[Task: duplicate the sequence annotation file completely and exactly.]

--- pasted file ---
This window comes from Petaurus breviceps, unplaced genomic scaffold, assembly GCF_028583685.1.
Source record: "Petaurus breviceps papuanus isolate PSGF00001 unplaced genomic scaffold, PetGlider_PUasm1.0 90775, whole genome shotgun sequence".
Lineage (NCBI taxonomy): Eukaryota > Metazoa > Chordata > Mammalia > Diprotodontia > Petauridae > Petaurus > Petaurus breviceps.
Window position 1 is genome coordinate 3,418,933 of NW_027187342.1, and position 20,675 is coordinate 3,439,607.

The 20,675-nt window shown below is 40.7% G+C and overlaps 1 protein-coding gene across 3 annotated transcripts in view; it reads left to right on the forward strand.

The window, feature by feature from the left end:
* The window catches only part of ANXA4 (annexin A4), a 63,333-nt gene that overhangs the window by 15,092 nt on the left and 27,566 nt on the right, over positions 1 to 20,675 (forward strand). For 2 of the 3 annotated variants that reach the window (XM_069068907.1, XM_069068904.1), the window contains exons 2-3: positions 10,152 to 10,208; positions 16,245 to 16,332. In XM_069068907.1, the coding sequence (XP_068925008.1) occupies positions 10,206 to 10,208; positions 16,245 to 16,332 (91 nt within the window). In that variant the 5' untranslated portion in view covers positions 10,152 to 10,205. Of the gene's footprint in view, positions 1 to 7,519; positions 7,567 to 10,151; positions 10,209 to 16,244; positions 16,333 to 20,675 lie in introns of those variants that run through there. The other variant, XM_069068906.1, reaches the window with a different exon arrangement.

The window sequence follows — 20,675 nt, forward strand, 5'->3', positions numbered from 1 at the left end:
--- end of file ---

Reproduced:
This window comes from Petaurus breviceps, unplaced genomic scaffold, assembly GCF_028583685.1.
Source record: "Petaurus breviceps papuanus isolate PSGF00001 unplaced genomic scaffold, PetGlider_PUasm1.0 90775, whole genome shotgun sequence".
Lineage (NCBI taxonomy): Eukaryota > Metazoa > Chordata > Mammalia > Diprotodontia > Petauridae > Petaurus > Petaurus breviceps.
Window position 1 is genome coordinate 3,418,933 of NW_027187342.1, and position 20,675 is coordinate 3,439,607.

The 20,675-nt window shown below is 40.7% G+C and overlaps 1 protein-coding gene across 3 annotated transcripts in view; it reads left to right on the forward strand.

The window, feature by feature from the left end:
* The window catches only part of ANXA4 (annexin A4), a 63,333-nt gene that overhangs the window by 15,092 nt on the left and 27,566 nt on the right, over positions 1 to 20,675 (forward strand). For 2 of the 3 annotated variants that reach the window (XM_069068907.1, XM_069068904.1), the window contains exons 2-3: positions 10,152 to 10,208; positions 16,245 to 16,332. In XM_069068907.1, the coding sequence (XP_068925008.1) occupies positions 10,206 to 10,208; positions 16,245 to 16,332 (91 nt within the window). In that variant the 5' untranslated portion in view covers positions 10,152 to 10,205. Of the gene's footprint in view, positions 1 to 7,519; positions 7,567 to 10,151; positions 10,209 to 16,244; positions 16,333 to 20,675 lie in introns of those variants that run through there. The other variant, XM_069068906.1, reaches the window with a different exon arrangement.

The window sequence follows — 20,675 nt, forward strand, 5'->3', positions numbered from 1 at the left end: